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TV talent shows lure wannabes to 'Angel' and 'Happy Girl'

FOR almost two years, since the government demanded a clean-up of vulgar and tacky star-making TV contests, young Chinese viewers have yearned for grassroots idols and dreams-come-true.

Their suffering is about to end.

Stay tuned this Friday at 10:30pm to Hunan Satellite TV's live broadcast of the final rounds of "Happy Girl" ("Kuaile Nusheng").

New regulations prohibit live prime-time broadcasts - presumably to protect young minds - but later on a Friday night is ideal for young viewers who are thrilled to see ordinary people shoot to celebrity.

Two more new shows make their debut this summer - also live after prime time:

Local Dragon TV's "Angel" ("Dongfang Tianshi") will air every Saturday from 10:30-11pm from August 8 to October 10.

Jiangsu Satellite TV's "Sing Aloud" ("Juedui Changxiang") is still in the selection stages and the finals are expected to be aired in September.

These new shows are supposed to showcase genuinely talented young women, who not only sing, dance or play an instrument, but also have intelligence, wit and communications skills. Elegance and "Oriental charm" are essential.

If they pull it off, this will represent a big change from their glitzy predecessors, including some "reality TV," that young star-crazed people considered a shortcut to celebrity.

These shows are a national phenomenon.

For years, vast numbers of young people, mostly young women, were glued to, swooned to, and voted by SMS to live, prime-time shows, often lacking in real talent and good taste. The spectacle of young out-of-control girls was considered unseemly. There were also gaga fan clubs nationwide supporting grassroots idols.

These shows included "My Hero" ("Jiayou Hao Nan'er"), "My Show" ("Wo Xing Wo Xiu") and "Happy Boy" ("Kuaile Nansheng"), and "Super Girls" ("Chaoji Nusheng").

These shows got out of control, however, and the government cracked down in September 2007. Such shows were ordered to be tasteful and involve serious talent. Suggestive banter was banned.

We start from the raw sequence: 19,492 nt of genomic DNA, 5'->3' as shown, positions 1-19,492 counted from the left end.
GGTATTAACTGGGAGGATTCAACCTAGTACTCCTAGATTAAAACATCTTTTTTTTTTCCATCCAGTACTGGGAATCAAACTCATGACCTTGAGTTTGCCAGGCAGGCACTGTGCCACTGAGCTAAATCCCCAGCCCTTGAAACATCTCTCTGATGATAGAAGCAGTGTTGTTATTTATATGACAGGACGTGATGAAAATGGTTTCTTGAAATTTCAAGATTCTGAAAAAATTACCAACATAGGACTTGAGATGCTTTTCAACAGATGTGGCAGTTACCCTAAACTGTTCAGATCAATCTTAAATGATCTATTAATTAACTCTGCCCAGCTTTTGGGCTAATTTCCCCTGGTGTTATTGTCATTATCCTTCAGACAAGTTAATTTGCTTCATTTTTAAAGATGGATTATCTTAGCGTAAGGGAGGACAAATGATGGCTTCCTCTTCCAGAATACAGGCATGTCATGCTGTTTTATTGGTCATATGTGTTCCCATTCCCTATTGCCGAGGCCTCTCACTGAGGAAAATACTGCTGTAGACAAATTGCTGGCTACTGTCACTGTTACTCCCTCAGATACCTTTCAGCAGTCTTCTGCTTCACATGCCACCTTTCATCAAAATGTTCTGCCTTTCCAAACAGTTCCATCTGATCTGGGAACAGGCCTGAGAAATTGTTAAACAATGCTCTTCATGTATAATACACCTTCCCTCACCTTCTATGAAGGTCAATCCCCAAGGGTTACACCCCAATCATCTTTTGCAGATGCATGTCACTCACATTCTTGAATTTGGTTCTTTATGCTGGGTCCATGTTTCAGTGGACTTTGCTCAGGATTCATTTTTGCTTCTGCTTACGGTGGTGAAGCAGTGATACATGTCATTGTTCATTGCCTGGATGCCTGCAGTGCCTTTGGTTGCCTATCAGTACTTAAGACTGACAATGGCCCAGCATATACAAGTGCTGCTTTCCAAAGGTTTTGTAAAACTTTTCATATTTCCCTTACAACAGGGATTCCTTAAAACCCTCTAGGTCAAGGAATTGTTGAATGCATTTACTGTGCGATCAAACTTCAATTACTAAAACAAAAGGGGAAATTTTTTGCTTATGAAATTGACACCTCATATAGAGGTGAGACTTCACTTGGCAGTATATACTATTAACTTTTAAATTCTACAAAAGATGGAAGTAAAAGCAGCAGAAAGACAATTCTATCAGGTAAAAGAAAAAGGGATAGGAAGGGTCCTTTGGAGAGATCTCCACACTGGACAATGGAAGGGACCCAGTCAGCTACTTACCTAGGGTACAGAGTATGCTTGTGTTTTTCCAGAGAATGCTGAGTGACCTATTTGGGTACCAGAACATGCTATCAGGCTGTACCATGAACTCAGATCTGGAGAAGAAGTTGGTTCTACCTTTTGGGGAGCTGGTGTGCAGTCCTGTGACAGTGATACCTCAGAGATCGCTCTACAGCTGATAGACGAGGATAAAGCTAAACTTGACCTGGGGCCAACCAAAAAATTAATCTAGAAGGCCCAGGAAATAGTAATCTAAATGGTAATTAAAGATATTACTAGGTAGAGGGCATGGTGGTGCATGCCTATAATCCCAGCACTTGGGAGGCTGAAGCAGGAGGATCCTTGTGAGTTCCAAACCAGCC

There were to be no more live, prime-time broadcasts and no highly profitable voting off-site by fans using their cell phones, regular phones and the Internet.

"We need a healthy environment to lead our young generation with a more active, heart-warming and inspiring message, instead of vicious competition accompanied by media hype and vulgarity," says "Angel" spokesman Zhou Jie. "Strict regulation is not a bad thing. Our market needs uniform game rules."

Gu Jue from Dragon TV took part in organizing "My Hero." This year's "Angel" will be a new challenge.

"Young people's passion for stardom doesn't fade," says Gu. "Waiting a long time for another show leads to even stronger emotions and longing. From their eyes, we can tell how eagerly they hope to seize the opportunity for sudden fame."

The national selection for "Angel" started around one month ago. The 10 finalists will be decided next month and they will enter more fierce on-stage competition rounds. The winner will be chosen in October.

The show has attracted thousands of actress wannabes, including students at or graduates from prestigious theater and drama schools.

In fact, training at a theater academy can no longer guarantee a promising acting career these days. Many film and TV producers are now driven by profit and quick returns. They seldom take the risk of employing young actors without fame, fan base and much experience.

"A 26-year-old contestant from a film school said that she regretted missing so many chances for stardom while she was in school and said our talent show would be her last chance," says Gu from Dragon TV.

Young people's fever for talent shows can't be cooled by regulations and the old shows still exert powerful influence, she says.

"Happy Girl" on Hunan Satellite TV has chosen its 10 finalists from more than 150,000 applicants. The finals will be televised weekly from this Friday at 10:30pm to the end of August.

All the finalists have signed contract with Tianyu Media to plan for their singing career, says Ma Hao, director of "Happy Girl." The show's elimination rounds received an average rating of 1.9, as high as the channel's popular prime-time entertainment programs such as "Happy Camp" and "Day Day Up."

However, the show's total advertising revenue is expected to shrink to 110 million yuan (US$16.1 million) compared with the 300 million yuan generated by the prime-time 2006 "Super Girl" show.

Fan Xuwen, the channel's advertising manager, says they will diversify programs instead of relying on just one blockbuster star-show to generate income and attract an audience.

This year Jiangsu Satellite TV's "Sing Aloud" has been incorporated into a new program "Great Master and Brilliant Disciples" running through the early September.

Guided by famous Chinese singers like A-Mei Cheung, the 10 finalists will enter a new competition. The best will be given contracts with Typhoon Group entertainment company.

Liu Yuan, an official from Jiangsu Satellite TV, says the new regulations mean producers must be more creative and impressive.